The 2012 USDA census of agriculture tells us that Wisconsin lost 4.1% of its farmland from 2007 to 2012. While this may not sound alarming, it was the 4th largest loss among the US states and that should raise warning flags. In Wisconsin, we will not feel the impact in major commodities like corn, soybeans and wheat; the US is blessed with fertile production areas from coast to coast that guarantee a safe and affordable food supply, and we are often able to export more than we consume. However, if we look at other key components of our diet, like vegetables, the loss of production capability in Wisconsin could have devastating impacts. Wisconsin is one of the nation’s premier production centers for potatoes and processing vegetables. Maintaining our ability to produce these crops is important for everyone.
Take a spin around the produce section of your favorite grocery store and you see a veritable cornucopia of goodness. But when you look at where it was grown—Mexico, Central America, California, South America and even Europe—you probably are resigned to the fact that if you want to eat fresh vegetables in the winter, then you have to eat imports. But when you look around the grocery store in mid-summer, and you still see that most of our vegetables are still coming from faraway regions, well then, maybe something needs to be done! If Wisconsin farmers can continue to grow vegetable crops effectively, it will allow us to maintain a balance between a sustainable supply of produce from our own area, rather than complete reliance on imported and out of state food.
But why is this so important? The presence of Wisconsin in the balance provides price stability in the long term and a sustainable food supply for consumers by challenging the imported produce to match our cost of growing the food and transporting it to market. Wisconsin is situated within a few hundred miles of major urban population centers like Chicago, Minneapolis, Milwaukee and St. Louis and holds a major competitive advantage in transportation costs over production centers in Mexico and California. With produce such as potatoes, carrots and processed vegetables, this advantage is year-round. When you calculate the food miles and carbon footprint of California carrots, Idaho potatoes, Mexican peppers and Guatamalan melons, which have to be shipped thousands of miles to Midwestern consumers compared to just a few hundred for Wisconsin produce, you realize the incredible cost and energy required just for transport. Also, when you consider the added days for long distance transportation to your grocers shelf and the unavoidable impact that this has on product freshness and quality, the importance of maintaining our Wisconsin farms is emphasized still further.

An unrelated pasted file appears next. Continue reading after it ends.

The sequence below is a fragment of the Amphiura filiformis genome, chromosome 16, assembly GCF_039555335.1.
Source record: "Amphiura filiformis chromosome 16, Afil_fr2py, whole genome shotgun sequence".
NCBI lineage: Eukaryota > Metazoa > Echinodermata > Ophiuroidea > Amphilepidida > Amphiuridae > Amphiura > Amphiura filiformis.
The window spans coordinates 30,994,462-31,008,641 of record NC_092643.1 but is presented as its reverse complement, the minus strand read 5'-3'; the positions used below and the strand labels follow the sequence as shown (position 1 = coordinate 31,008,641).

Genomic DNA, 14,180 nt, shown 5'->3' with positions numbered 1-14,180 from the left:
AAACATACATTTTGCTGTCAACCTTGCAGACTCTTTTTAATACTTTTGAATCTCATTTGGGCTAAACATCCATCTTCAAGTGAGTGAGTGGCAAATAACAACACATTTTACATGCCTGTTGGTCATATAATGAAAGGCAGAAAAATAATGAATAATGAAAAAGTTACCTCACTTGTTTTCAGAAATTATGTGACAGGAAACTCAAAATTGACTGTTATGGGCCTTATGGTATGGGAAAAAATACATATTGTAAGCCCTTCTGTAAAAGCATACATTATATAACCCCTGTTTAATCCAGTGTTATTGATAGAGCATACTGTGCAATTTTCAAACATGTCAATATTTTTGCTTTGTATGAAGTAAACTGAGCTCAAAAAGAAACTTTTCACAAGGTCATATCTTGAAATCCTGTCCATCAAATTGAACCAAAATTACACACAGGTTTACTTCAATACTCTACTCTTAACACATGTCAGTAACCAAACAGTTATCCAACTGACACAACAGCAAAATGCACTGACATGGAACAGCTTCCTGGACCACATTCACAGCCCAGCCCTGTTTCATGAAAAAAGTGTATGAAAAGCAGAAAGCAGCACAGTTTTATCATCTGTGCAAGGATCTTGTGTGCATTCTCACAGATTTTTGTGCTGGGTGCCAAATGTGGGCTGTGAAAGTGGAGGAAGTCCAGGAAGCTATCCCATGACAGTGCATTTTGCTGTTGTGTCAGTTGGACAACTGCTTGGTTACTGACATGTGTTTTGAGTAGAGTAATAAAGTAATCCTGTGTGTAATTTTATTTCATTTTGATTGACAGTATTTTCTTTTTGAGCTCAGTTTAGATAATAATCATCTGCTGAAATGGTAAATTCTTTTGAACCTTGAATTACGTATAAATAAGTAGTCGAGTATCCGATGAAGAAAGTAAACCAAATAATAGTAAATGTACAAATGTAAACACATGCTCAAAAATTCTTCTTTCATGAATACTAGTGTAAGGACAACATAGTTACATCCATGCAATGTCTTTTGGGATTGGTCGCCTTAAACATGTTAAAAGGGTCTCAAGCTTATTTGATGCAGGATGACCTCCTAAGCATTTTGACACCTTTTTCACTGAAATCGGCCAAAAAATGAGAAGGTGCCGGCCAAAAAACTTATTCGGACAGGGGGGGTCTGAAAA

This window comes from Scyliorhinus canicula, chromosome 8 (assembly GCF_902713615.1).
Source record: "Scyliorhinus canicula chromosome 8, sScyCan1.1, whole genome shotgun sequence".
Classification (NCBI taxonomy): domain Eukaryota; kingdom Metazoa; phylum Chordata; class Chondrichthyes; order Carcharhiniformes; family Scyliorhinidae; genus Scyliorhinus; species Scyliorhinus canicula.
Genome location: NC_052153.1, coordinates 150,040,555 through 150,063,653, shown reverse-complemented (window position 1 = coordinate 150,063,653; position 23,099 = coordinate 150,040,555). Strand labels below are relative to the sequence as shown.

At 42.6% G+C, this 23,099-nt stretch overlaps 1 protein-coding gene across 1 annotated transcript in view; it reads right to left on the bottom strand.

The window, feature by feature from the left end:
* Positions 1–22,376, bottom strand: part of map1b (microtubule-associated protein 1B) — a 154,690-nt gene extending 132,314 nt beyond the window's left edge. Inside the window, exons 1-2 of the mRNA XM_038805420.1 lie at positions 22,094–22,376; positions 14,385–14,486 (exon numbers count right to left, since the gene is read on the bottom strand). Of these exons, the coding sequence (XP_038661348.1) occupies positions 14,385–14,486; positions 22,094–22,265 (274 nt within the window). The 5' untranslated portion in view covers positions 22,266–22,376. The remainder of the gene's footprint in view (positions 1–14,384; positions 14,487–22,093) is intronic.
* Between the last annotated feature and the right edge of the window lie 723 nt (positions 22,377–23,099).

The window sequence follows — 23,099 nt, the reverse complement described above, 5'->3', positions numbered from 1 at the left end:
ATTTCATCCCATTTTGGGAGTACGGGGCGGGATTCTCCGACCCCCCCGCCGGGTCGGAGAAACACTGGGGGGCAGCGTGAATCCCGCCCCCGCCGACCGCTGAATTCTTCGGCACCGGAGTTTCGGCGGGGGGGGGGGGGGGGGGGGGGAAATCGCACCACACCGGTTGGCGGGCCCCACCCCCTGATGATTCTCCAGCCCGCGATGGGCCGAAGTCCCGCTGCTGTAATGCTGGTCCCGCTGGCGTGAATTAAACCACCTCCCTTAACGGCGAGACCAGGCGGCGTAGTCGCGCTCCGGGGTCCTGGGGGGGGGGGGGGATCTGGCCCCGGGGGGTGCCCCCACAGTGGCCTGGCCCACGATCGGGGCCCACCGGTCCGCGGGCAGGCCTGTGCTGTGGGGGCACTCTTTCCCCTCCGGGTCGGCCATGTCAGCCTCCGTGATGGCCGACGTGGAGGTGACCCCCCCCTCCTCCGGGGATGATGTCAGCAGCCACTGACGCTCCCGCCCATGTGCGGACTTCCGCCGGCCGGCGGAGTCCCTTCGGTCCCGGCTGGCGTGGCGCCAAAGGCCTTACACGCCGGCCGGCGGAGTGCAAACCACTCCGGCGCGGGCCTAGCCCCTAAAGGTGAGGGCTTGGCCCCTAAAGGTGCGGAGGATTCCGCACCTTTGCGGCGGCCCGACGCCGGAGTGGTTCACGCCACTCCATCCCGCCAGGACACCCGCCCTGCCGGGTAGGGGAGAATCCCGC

Another less obvious advantage of maintaining our ability to grow food is to ensure that it is nutritious and safe to eat. Food safety becomes an issue of concern when food is imported from countries that do not necessarily maintain as strict an oversight of production practices as we do in the US. Here, we often take food safety for granted since organizations, like the EPA and FDA, minimize the risk of pesticide residues and pathogen contamination. Maintaining a diversity of food production locations also insulates us from geographic challenges and allows us to maintain a fresh and healthy food source when other regions have disastrous growing seasons due to weather or pests. Maintaining a diversity of locations for crop production, guarantees the stable food supply needed to feed our growing population.
Finally, one of the most important reasons to maintain our farmland is that specialty crop production is an expensive and complicated business; if we lose the ability to grow these crops, then it will be very difficult to regain it in the future! The refined skills needed to grow specialty crops takes years of experience and knowledge to develop. Let’s ensure that these skills and the specialized labor, machinery and infrastructure required to grow these crops and ensure agricultural stability stays here in Wisconsin and gets passed on to future generations.